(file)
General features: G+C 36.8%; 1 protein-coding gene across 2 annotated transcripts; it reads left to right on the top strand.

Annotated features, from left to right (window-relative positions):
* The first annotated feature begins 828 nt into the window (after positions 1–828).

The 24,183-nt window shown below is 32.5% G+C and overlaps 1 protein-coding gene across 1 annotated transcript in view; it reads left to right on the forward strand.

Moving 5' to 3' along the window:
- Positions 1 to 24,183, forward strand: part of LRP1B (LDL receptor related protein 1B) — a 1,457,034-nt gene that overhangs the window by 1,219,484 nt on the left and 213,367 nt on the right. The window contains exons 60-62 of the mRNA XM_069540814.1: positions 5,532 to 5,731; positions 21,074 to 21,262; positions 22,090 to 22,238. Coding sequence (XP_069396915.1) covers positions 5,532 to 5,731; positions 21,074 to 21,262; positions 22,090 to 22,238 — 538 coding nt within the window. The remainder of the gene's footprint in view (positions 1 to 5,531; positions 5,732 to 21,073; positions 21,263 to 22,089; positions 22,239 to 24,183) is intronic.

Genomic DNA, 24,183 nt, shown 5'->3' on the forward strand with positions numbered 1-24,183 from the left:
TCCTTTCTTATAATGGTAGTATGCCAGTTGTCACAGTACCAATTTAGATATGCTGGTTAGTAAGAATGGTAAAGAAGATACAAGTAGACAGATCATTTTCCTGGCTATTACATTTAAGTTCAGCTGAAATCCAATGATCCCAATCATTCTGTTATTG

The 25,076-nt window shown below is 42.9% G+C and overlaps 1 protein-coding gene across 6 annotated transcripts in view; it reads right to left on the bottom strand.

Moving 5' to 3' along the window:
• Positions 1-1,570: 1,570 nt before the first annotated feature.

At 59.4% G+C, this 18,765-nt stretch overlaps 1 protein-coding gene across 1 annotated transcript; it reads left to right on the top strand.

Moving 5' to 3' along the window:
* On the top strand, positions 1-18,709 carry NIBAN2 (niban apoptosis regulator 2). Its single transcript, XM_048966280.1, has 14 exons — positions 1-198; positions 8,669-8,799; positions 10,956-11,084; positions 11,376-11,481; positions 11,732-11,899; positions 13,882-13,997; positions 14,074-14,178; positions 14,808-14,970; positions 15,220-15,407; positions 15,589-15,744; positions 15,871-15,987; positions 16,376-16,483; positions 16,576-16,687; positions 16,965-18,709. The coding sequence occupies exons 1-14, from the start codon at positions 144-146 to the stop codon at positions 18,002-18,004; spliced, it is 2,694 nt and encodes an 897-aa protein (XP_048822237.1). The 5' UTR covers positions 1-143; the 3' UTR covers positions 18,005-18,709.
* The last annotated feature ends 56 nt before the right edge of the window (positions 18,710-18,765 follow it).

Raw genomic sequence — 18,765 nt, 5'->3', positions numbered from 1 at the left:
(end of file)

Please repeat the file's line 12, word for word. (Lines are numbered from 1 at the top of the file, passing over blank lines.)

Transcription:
At 59.4% G+C, this 18,765-nt stretch overlaps 1 protein-coding gene across 1 annotated transcript; it reads left to right on the top strand.